By Antony


2012-01-25 10:54:29 8 Comments

What would be a nice way to go from {2:3, 1:89, 4:5, 3:0} to {1:89, 2:3, 3:0, 4:5}?
I checked some posts but they all use the "sorted" operator that returns tuples.

25 comments

@Guangyang Li 2018-01-08 17:34:17

Python dictionary was unordered before Python 3.6. In CPython implementation of Python 3.6, dictionary keeps the insertion order. From Python 3.7, this will become a language feature.

In changelog of Python 3.6 (https://docs.python.org/3.6/whatsnew/3.6.html#whatsnew36-compactdict):

The order-preserving aspect of this new implementation is considered an implementation detail and should not be relied upon (this may change in the future, but it is desired to have this new dict implementation in the language for a few releases before changing the language spec to mandate order-preserving semantics for all current and future Python implementations; this also helps preserve backwards-compatibility with older versions of the language where random iteration order is still in effect, e.g. Python 3.5).

In document of Python 3.7 (https://docs.python.org/3.7/tutorial/datastructures.html#dictionaries):

Performing list(d) on a dictionary returns a list of all the keys used in the dictionary, in insertion order (if you want it sorted, just use sorted(d) instead).

So unlike previous versions, you can sort a dict after Python 3.6/3.7. If you want to sort a nested dict including the sub-dict inside, you can do:

test_dict = {'a': 1, 'c': 3, 'b': {'b2': 2, 'b1': 1}}

def dict_reorder(item):
    return {k: sort_dict(v) if isinstance(v, dict) else v for k, v in sorted(item.items())}

reordered_dict = dict_reorder(test_dict)

https://gist.github.com/ligyxy/f60f0374defc383aa098d44cfbd318eb

@Jeevan Chaitanya 2018-12-13 05:31:12

I come up with single line dict sorting.

>> a = {2:3, 1:89, 4:5, 3:0}
>> c = {i:a[i] for i in sorted(a.keys())}
>> print(c)
{1: 89, 2: 3, 3: 0, 4: 5}
[Finished in 0.4s]

Hope this will be helpful.

@Dipu 2017-10-30 14:33:37

For python3.6+, this is easily done with:

>>> d = {2:3, 1:89, 4:5, 3:0}
>>> dict(sorted(d.items()))
{1: 89, 2: 3, 3: 0, 4: 5}

@olibre 2018-04-18 07:07:15

Unfortunately this trick does not always work. For example d = {22:3, -1111:89, 44444444444:5, 3333:0} and d = {"f2":3, "a1":89, "z4":5, "m3":0}. Please note python documentation says It is best to think of a dictionary as an unordered set of key.

@Dipu 2018-07-15 07:19:26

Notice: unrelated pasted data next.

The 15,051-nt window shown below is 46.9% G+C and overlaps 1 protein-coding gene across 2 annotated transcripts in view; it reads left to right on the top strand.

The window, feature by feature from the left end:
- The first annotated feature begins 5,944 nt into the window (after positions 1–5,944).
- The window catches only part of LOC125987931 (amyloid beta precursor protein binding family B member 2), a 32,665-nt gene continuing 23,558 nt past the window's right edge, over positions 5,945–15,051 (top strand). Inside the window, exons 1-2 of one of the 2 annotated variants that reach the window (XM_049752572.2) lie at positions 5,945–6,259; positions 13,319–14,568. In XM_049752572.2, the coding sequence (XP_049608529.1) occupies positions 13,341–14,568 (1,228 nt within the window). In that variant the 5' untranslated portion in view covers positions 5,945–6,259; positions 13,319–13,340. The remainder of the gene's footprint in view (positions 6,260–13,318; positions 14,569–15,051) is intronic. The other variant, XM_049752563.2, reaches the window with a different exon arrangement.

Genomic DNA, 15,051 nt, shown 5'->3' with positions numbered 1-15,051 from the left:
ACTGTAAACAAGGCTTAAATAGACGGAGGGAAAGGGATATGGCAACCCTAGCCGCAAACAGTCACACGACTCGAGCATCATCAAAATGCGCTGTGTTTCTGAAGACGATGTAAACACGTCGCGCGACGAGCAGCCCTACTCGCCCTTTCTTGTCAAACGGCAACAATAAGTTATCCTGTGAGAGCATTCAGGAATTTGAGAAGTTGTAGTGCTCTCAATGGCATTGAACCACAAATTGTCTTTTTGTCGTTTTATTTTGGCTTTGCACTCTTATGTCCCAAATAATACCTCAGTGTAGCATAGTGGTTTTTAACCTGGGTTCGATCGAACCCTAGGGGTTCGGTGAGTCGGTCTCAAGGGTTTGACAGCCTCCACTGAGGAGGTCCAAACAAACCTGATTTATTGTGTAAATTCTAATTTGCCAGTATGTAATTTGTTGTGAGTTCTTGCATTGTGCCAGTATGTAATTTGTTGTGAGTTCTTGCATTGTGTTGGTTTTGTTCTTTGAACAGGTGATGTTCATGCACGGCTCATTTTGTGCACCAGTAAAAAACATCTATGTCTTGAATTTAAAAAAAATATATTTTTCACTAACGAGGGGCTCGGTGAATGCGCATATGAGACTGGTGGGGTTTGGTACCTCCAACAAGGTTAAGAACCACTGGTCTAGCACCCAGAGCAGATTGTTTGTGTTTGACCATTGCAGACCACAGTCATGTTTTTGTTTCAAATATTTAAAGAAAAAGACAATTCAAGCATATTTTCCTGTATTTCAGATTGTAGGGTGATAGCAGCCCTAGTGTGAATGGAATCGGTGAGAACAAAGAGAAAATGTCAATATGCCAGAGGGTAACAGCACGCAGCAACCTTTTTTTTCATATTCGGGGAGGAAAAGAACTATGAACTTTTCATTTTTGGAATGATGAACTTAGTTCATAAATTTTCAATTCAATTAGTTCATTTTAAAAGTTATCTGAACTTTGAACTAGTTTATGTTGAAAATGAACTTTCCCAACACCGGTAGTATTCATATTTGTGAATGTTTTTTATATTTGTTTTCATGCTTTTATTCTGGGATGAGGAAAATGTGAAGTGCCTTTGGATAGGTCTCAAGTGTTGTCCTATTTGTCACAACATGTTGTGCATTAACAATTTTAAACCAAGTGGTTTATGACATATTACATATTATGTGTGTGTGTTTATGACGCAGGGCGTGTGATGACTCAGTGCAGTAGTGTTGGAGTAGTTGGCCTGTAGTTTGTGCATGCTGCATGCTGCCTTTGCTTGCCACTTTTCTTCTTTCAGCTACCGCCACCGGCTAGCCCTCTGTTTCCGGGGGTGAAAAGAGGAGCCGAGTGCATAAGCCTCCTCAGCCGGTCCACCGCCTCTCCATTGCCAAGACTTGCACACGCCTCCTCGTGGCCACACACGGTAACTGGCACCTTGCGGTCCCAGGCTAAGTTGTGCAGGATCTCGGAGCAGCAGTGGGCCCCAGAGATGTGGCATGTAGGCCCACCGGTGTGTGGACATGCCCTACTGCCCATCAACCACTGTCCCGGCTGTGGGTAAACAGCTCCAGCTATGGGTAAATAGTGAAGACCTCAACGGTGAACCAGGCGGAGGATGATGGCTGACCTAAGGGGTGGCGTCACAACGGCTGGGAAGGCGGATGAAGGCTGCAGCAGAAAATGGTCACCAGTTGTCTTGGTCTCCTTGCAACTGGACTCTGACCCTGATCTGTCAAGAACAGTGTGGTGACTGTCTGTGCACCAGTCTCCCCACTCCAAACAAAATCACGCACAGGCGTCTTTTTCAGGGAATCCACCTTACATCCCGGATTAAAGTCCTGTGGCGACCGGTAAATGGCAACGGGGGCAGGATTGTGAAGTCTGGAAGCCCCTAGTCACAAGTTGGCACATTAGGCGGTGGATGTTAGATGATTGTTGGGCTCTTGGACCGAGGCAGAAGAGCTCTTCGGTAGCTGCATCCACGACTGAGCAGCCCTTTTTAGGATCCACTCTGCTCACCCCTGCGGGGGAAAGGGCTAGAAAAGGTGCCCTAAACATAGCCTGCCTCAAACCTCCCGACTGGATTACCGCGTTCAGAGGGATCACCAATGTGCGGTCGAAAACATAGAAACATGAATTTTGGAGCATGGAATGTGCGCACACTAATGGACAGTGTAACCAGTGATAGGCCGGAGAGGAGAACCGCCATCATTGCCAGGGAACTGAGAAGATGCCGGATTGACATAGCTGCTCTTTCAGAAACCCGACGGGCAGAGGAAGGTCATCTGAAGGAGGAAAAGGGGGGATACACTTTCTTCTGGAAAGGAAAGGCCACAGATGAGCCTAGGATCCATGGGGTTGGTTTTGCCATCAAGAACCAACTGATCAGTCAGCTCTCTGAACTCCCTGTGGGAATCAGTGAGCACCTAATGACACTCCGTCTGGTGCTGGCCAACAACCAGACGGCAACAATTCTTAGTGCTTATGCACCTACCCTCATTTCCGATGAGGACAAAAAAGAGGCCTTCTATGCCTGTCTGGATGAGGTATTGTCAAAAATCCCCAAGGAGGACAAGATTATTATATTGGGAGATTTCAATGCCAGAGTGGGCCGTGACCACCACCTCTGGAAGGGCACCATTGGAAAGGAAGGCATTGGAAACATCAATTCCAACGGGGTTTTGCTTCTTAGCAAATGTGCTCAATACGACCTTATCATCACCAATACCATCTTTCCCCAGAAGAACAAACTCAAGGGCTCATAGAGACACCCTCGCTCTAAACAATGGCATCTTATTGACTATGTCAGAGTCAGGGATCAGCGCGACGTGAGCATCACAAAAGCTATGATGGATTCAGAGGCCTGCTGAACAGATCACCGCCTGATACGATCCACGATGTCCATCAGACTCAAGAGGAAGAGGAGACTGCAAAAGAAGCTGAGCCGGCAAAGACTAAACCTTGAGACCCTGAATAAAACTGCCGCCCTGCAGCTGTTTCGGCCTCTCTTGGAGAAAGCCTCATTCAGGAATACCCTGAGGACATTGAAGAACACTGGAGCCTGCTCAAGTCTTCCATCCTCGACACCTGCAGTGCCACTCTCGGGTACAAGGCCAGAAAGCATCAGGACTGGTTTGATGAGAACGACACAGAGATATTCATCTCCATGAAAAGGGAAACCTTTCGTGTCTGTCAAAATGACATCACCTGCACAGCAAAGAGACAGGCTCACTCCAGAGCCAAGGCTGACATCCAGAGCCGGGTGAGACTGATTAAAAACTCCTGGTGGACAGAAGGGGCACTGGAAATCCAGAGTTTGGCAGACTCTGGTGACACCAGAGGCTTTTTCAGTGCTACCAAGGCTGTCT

I do not see your point. The question asked to sort by keys. And my code gives the correct answer for both of your examples. For the first case: d = {-1111: 89, 22: 3, 3333: 0, 44444444444: 5} and for the second: d = {'a1': 89, 'f2': 3, 'm3': 0, 'z4': 5}. I think both are legitly sorted by keys.

@tmck-code 2018-09-04 22:20:09

Nice, the best answer IMO. I think it might need the caveat that this will only reliably work in 3.6+?

@U9-Forward 2018-10-17 06:42:10

Or use pandas,

Demo:

>>> d={'B':1,'A':2,'C':3}
>>> df=pd.DataFrame(d,index=[0]).sort_index(axis=1)
   A  B  C
0  2  1  3
>>> df.to_dict('int')[0]
{'A': 2, 'B': 1, 'C': 3}
>>> 

See:

Docs of this

Documentation of whole pandas

@Amit Prafulla 2018-06-16 09:14:56

You can create a new dictionary by sorting the current dictionary by key as per your question.

This is your dictionary

d = {2:3, 1:89, 4:5, 3:0}

Create a new dictionary d1 by sorting this d using lambda function

d1 = dict(sorted(d.items(), key = lambda x:x[0]))

d1 should be {1: 89, 2: 3, 3: 0, 4: 5}, sorted based on keys in d.

@Mahdi Ghelichi 2017-10-11 20:19:03

dictionary = {1:[2],2:[],5:[4,5],4:[5],3:[1]}

temp=sorted(dictionary)
sorted_dict = dict([(k,dictionary[k]) for i,k in enumerate(temp)])

sorted_dict:
         {1: [2], 2: [], 3: [1], 4: [5], 5: [4, 5]}

@lallolu 2017-03-14 14:45:16

I think the easiest thing is to sort the dict by key and save the sorted key:value pair in a new dict.

dict1 = {'renault': 3, 'ford':4, 'volvo': 1, 'toyota': 2} 
dict2 = {}                  # create an empty dict to store the sorted values
for key in sorted(dict1.keys()):
    if not key in dict2:    # Depending on the goal, this line may not be neccessary
        dict2[key] = dict1[key]

To make it clearer:

dict1 = {'renault': 3, 'ford':4, 'volvo': 1, 'toyota': 2} 
dict2 = {}                  # create an empty dict to store the sorted     values
for key in sorted(dict1.keys()):
    if not key in dict2:    # Depending on the goal, this line may not be  neccessary
        value = dict1[key]
        dict2[key] = value

@jax 2017-03-02 11:20:20

Will generate exactly what you want:

 D1 = {2:3, 1:89, 4:5, 3:0}

 sort_dic = {}

 for i in sorted(D1):
     sort_dic.update({i:D1[i]})
 print sort_dic